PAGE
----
You can send a kid like Samer or Muhammed to Footie Camp for $250. For more info click the button below!

Canada 150: The Story of a Ball

Since 2014 VOLO Athletics has been producing branded soccer balls for Free Footie. Tim Adams, founder of Free Footie, called us due to the fair trade aspect of our products. He felt this was an important element that aligned with his values and the ethos of the soccer program he created. The fair trade component of our soccer balls refers to the labour that goes into making them. In 1996 soccer ball production was exposed for using child labour when LIFE Magazine published an article with a young boy stitching a Nike soccer ball. 

Fairtrade International stepped in to create guidelines, which today stand to assure against the use of child labour, offer fair wages to the adult workers and funding for social programs from every ball. VOLO pays those funds, the ‘fair trade premium’, into a separate account that is owned and controlled by the employees and they decide by committee how to spend those funds.

There have been a variety of uses that help raise the standard of living for these employees. Access to fresh water, basic health care like eye exams and diabetes tests, and purchasing school supplies for their children are examples of such programs supported by fair trade premiums.

VOLO Athletics is proud to have been working with Free Footie because they work to bring soccer to hundreds of kids who otherwise wouldn’t be able to play. This aspiration aligns with my motivations as the founder of VOLO Athletics – I want to help people. In my case, it’s empowering people in the fight against poverty. In a similar spirit, Free Footie is empowering youth through soccer to learn new skills on the pitch which they can apply to their every day life off the pitch. Soccer is a great platform for that.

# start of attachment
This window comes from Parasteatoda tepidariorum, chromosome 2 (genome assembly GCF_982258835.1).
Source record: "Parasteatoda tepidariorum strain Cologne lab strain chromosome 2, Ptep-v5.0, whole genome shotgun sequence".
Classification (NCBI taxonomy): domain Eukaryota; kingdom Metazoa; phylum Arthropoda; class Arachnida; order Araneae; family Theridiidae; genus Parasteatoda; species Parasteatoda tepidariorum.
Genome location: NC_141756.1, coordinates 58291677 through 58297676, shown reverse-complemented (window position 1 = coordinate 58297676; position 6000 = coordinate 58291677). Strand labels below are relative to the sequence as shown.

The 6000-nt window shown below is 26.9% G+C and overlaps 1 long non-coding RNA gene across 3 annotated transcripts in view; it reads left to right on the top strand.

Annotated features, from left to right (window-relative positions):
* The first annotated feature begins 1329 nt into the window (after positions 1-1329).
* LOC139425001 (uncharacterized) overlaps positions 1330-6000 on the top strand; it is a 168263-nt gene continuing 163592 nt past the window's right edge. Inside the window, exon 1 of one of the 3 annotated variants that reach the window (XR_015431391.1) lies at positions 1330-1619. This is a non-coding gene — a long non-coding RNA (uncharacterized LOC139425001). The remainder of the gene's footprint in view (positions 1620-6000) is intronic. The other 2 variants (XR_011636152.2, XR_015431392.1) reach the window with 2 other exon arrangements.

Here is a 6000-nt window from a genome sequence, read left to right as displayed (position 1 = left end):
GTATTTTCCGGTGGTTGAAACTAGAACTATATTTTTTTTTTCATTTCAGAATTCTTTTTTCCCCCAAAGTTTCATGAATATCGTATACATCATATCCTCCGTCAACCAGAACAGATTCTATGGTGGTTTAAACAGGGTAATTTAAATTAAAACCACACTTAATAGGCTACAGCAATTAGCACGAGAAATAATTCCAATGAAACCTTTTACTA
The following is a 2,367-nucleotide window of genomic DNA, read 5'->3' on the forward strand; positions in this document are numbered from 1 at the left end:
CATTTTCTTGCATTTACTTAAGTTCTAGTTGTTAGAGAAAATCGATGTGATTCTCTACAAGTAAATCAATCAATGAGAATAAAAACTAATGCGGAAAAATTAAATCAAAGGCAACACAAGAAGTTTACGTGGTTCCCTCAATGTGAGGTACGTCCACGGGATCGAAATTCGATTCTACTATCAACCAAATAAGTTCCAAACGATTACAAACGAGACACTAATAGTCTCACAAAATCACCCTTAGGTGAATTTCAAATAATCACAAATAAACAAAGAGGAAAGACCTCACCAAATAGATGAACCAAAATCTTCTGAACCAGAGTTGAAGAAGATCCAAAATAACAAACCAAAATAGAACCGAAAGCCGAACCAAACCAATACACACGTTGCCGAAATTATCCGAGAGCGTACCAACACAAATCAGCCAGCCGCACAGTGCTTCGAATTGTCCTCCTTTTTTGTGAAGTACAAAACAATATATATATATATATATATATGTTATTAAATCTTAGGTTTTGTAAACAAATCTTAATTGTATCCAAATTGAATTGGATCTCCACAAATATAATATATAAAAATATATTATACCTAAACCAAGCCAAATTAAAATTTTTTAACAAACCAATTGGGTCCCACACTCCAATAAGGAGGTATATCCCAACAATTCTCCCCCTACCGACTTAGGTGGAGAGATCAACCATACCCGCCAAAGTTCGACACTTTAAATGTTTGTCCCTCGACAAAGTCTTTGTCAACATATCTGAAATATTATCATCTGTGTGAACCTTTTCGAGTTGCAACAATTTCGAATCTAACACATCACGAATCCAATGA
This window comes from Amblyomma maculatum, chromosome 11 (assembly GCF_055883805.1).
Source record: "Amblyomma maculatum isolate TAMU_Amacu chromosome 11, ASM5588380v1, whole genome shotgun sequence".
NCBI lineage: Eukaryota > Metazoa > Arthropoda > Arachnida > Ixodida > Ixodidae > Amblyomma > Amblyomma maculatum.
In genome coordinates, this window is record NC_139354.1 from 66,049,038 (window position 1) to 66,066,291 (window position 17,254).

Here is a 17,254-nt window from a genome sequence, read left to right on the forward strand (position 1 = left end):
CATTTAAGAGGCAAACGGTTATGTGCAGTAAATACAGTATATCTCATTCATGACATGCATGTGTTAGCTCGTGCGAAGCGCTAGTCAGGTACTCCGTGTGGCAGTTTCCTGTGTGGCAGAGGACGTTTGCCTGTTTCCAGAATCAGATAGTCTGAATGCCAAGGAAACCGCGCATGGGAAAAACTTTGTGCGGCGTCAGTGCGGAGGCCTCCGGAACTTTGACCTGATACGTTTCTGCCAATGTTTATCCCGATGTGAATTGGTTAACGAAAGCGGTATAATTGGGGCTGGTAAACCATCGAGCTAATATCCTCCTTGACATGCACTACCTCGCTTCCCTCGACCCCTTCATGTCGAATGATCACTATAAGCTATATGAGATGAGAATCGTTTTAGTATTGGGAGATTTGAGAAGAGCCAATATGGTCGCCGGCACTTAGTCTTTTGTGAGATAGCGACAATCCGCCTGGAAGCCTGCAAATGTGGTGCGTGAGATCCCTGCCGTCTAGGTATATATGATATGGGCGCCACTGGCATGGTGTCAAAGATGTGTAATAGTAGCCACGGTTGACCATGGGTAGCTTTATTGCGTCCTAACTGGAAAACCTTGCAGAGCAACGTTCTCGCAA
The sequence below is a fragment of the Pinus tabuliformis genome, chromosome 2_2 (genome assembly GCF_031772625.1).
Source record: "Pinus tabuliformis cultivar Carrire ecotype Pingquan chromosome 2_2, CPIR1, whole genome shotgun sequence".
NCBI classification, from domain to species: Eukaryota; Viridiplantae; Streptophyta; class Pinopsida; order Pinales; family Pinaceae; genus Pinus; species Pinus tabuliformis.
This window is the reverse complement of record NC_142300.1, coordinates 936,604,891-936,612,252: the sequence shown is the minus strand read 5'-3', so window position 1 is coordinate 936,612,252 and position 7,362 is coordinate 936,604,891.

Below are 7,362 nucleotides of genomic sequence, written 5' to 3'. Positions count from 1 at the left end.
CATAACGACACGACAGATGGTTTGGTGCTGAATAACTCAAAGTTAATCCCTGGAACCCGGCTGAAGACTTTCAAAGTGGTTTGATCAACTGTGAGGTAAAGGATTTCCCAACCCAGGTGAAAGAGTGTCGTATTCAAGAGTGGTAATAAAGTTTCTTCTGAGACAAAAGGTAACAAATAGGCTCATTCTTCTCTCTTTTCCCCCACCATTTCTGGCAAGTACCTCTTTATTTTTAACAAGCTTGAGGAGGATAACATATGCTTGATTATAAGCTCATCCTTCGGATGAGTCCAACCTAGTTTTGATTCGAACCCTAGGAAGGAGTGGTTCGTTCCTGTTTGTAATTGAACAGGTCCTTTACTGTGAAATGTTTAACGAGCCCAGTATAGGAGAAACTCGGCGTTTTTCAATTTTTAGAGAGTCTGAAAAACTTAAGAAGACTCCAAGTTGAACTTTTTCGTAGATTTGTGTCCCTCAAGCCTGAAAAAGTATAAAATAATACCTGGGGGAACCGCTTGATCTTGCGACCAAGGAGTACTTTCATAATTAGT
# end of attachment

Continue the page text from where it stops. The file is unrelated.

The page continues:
Taking it a step further, in 2016 Tim wanted to use the ball as an even greater message by inviting indigenous visual artists to create the artwork which would be incorporated into the design of the ball.

The first ball, designed by Cree Métis mixed media artist, Dawn Marie Marchand, was a remarkable success. The community embraced the message this ball provided resulting in enormous attention for Free Footie, their program and Dawn Marie. The ball even managed to get it in the hands of our Prime Minister!

This year, Jason Carter, one of Canada’s most exciting and accomplished contemporary Aboriginal visual artists has design the ball. It looks beautiful and is sure to turn heads both on and off the pitch.

It’s this inclusive approach to the way in which Free Footie operates their program that drives me to want to continue to be involved with them. Pushing for fair trade, commissioning indigenous artists to showcase their talent and stories, and welcoming youth who otherwise wouldn’t play the game – great aspirations they’ve made happen with an otherwise simple soccer ball.

Soccer has long since been a conduit by which a variety of issues travel beyond the game itself and Free Footie is tapping into that to channel some very positive messages. Thanks for including VOLO in your work!

James Milligan, MBA

Founder & President

VOLO Athletics Inc.

Vancouver, Canada